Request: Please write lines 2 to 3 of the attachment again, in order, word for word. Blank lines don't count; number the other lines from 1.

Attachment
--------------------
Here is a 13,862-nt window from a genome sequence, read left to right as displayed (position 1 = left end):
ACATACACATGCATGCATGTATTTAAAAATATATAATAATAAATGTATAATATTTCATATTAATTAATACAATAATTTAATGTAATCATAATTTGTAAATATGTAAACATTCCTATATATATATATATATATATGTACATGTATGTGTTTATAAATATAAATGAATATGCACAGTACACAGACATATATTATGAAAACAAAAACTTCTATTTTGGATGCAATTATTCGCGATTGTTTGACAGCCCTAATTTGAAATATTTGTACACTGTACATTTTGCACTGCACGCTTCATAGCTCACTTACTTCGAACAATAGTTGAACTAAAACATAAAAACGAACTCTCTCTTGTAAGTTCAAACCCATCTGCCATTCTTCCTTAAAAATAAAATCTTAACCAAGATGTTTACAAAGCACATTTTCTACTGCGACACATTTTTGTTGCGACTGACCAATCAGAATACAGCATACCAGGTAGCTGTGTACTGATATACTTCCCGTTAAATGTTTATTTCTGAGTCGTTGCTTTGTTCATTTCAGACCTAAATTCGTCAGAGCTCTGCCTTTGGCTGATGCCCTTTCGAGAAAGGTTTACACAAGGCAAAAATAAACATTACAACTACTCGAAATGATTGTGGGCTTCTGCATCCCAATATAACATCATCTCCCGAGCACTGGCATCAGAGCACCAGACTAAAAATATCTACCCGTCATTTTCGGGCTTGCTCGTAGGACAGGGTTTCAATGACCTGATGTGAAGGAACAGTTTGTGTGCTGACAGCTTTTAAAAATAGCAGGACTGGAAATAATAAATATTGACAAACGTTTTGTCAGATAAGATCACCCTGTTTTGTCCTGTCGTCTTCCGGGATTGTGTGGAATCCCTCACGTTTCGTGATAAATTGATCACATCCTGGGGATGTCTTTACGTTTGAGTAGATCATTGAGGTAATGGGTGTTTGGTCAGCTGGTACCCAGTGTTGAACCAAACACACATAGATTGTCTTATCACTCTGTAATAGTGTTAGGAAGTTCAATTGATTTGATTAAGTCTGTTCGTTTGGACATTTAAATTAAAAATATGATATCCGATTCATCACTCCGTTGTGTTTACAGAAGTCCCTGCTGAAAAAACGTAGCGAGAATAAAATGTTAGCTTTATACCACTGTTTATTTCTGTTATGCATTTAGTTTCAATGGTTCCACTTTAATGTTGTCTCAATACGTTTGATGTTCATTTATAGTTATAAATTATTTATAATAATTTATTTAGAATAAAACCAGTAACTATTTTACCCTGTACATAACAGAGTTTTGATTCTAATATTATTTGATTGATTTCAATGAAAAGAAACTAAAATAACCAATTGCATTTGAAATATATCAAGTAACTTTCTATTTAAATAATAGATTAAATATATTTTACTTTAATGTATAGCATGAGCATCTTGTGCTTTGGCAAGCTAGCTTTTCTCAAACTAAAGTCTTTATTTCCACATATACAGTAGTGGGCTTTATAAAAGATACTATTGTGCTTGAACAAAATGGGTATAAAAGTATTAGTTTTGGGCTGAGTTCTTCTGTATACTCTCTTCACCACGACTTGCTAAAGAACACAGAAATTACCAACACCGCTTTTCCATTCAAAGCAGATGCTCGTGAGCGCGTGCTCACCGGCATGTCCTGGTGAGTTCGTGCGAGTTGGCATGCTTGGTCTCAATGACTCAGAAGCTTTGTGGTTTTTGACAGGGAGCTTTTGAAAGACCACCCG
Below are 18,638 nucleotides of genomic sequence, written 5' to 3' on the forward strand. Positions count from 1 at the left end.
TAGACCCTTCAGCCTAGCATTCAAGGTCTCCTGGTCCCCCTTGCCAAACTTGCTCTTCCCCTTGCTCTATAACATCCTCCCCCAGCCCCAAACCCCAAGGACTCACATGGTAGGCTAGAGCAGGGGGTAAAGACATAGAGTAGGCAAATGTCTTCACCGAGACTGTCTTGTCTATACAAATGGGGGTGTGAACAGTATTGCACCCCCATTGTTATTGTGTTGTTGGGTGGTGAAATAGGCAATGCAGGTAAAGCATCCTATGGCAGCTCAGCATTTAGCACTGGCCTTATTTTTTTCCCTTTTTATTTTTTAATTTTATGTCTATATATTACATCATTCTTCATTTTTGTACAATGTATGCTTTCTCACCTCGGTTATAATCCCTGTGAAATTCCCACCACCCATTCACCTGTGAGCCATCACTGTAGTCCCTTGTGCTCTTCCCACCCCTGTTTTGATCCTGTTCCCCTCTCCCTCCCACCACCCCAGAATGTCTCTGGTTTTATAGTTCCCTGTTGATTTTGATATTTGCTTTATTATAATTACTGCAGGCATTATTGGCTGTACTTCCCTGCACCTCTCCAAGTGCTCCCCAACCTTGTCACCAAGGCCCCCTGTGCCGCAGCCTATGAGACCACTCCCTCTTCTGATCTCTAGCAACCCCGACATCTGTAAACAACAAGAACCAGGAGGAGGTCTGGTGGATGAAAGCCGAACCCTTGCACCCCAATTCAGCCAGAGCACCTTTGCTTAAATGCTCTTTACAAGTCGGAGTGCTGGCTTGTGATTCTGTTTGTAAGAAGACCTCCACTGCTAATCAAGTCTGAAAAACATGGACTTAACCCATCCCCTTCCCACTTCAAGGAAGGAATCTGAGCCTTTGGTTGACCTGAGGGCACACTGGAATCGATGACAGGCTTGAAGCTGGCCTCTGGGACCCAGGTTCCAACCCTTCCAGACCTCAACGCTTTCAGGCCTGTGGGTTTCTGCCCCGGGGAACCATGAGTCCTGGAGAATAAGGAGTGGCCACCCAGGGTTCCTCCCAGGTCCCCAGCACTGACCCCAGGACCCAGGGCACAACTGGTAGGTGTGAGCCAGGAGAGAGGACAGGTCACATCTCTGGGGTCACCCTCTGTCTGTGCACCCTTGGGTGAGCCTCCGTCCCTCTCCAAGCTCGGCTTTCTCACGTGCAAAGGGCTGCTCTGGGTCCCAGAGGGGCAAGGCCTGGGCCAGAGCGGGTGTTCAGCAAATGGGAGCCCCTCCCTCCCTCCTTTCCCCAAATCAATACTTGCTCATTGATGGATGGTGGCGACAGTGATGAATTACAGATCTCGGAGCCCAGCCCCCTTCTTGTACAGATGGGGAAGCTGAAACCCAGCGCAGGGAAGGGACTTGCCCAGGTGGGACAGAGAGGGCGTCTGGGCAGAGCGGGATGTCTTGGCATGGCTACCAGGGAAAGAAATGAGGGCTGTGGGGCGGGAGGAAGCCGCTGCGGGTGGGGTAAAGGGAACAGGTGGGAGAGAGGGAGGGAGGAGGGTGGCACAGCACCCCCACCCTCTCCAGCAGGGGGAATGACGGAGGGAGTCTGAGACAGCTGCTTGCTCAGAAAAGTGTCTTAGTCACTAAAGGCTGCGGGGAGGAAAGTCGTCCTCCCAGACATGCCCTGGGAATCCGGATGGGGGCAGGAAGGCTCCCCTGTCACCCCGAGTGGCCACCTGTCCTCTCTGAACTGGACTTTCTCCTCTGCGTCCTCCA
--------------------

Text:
ACATACACATGCATGCATGTATTTAAAAATATATAATAATAAATGTATAATATTTCATATTAATTAATACAATAATTTAATGTAATCATAATTTGTAAATATGTAAACATTCCTATATATATATATATATATATGTACATGTATGTGTTTATAAATATAAATGAATATGCACAGTACACAGACATATATTATGAAAACAAAAACTTCTATTTTGGATGCAATTATTCGCGATTGTTTGACAGCCCTAATTTGAAATATTTGTACACTGTACATTTTGCACTGCACGCTTCATAGCTCACTTACTTCGAACAATAGTTGAACTAAAACATAAAAACGAACTCTCTCTTGTAAGTTCAAACCCATCTGCCATTCTTCCTTAAAAATAAAATCTTAACCAAGATGTTTACAAAGCACATTTTCTACTGCGACACATTTTTGTTGCGACTGACCAATCAGAATACAGCATACCAGGTAGCTGTGTACTGATATACTTCCCGTTAAATGTTTATTTCTGAGTCGTTGCTTTGTTCATTTCAGACCTAAATTCGTCAGAGCTCTGCCTTTGGCTGATGCCCTTTCGAGAAAGGTTTACACAAGGCAAAAATAAACATTACAACTACTCGAAATGATTGTGGGCTTCTGCATCCCAATATAACATCATCTCCCGAGCACTGGCATCAGAGCACCAGACTAAAAATATCTACCCGTCATTTTCGGGCTTGCTCGTAGGACAGGGTTTCAATGACCTGATGTGAAGGAACAGTTTGTGTGCTGACAGCTTTTAAAAATAGCAGGACTGGAAATAATAAATATTGACAAACGTTTTGTCAGATAAGATCACCCTGTTTTGTCCTGTCGTCTTCCGGGATTGTGTGGAATCCCTCACGTTTCGTGATAAATTGATCACATCCTGGGGATGTCTTTACGTTTGAGTAGATCATTGAGGTAATGGGTGTTTGGTCAGCTGGTACCCAGTGTTGAACCAAACACACATAGATTGTCTTATCACTCTGTAATAGTGTTAGGAAGTTCAATTGATTTGATTAAGTCTGTTCGTTTGGACATTTAAATTAAAAATATGATATCCGATTCATCACTCCGTTGTGTTTACAGAAGTCCCTGCTGAAAAAACGTAGCGAGAATAAAATGTTAGCTTTATACCACTGTTTATTTCTGTTATGCATTTAGTTTCAATGGTTCCACTTTAATGTTGTCTCAATACGTTTGATGTTCATTTATAGTTATAAATTATTTATAATAATTTATTTAGAATAAAACCAGTAACTATTTTACCCTGTACATAACAGAGTTTTGATTCTAATATTATTTGATTGATTTCAATGAAAAGAAACTAAAATAACCAATTGCATTTGAAATATATCAAGTAACTTTCTATTTAAATAATAGATTAAATATATTTTACTTTAATGTATAGCATGAGCATCTTGTGCTTTGGCAAGCTAGCTTTTCTCAAACTAAAGTCTTTATTTCCACATATACAGTAGTGGGCTTTATAAAAGATACTATTGTGCTTGAACAAAATGGGTATAAAAGTATTAGTTTTGGGCTGAGTTCTTCTGTATACTCTCTTCACCACGACTTGCTAAAGAACACAGAAATTACCAACACCGCTTTTCCATTCAAAGCAGATGCTCGTGAGCGCGTGCTCACCGGCATGTCCTGGTGAGTTCGTGCGAGTTGGCATGCTTGGTCTCAATGACTCAGAAGCTTTGTGGTTTTTGACAGGGAGCTTTTGAAAGACCACCCG
Below are 18,638 nucleotides of genomic sequence, written 5' to 3' on the forward strand. Positions count from 1 at the left end.